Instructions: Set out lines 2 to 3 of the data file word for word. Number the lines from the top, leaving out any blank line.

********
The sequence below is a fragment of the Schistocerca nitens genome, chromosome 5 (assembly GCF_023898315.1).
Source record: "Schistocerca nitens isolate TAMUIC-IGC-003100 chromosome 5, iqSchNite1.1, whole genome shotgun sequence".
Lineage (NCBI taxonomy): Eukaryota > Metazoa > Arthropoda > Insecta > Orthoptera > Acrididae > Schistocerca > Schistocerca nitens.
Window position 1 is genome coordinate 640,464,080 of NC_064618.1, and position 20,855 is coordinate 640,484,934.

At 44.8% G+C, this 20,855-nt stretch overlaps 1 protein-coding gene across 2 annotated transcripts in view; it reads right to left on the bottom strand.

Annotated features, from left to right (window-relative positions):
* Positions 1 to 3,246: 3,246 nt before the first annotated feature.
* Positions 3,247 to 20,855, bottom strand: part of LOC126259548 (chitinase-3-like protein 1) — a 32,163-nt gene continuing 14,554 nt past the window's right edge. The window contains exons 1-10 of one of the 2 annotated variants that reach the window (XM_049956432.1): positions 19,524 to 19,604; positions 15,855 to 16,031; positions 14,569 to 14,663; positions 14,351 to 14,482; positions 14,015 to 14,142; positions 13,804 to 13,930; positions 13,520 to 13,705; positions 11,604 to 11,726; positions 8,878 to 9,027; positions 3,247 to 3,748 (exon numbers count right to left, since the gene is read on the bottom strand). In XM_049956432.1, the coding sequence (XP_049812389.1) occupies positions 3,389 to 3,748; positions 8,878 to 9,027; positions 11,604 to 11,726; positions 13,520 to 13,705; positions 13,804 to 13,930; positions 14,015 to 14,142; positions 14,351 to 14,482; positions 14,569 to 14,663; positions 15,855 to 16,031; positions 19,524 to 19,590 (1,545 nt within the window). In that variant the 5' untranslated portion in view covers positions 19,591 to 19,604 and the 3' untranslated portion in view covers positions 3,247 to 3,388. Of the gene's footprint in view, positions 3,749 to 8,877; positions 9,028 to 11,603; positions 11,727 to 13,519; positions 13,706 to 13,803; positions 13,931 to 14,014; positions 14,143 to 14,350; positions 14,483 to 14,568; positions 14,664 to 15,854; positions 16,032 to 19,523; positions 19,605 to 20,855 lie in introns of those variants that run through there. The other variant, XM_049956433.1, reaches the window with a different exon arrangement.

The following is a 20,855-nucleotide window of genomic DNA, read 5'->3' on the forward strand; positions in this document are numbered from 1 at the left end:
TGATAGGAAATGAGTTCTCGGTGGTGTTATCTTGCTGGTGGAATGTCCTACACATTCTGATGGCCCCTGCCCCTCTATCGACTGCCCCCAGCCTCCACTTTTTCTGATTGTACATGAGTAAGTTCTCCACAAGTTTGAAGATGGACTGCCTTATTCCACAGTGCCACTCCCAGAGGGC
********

Source record: "Schistocerca nitens isolate TAMUIC-IGC-003100 chromosome 5, iqSchNite1.1, whole genome shotgun sequence".
Lineage (NCBI taxonomy): Eukaryota > Metazoa > Arthropoda > Insecta > Orthoptera > Acrididae > Schistocerca > Schistocerca nitens.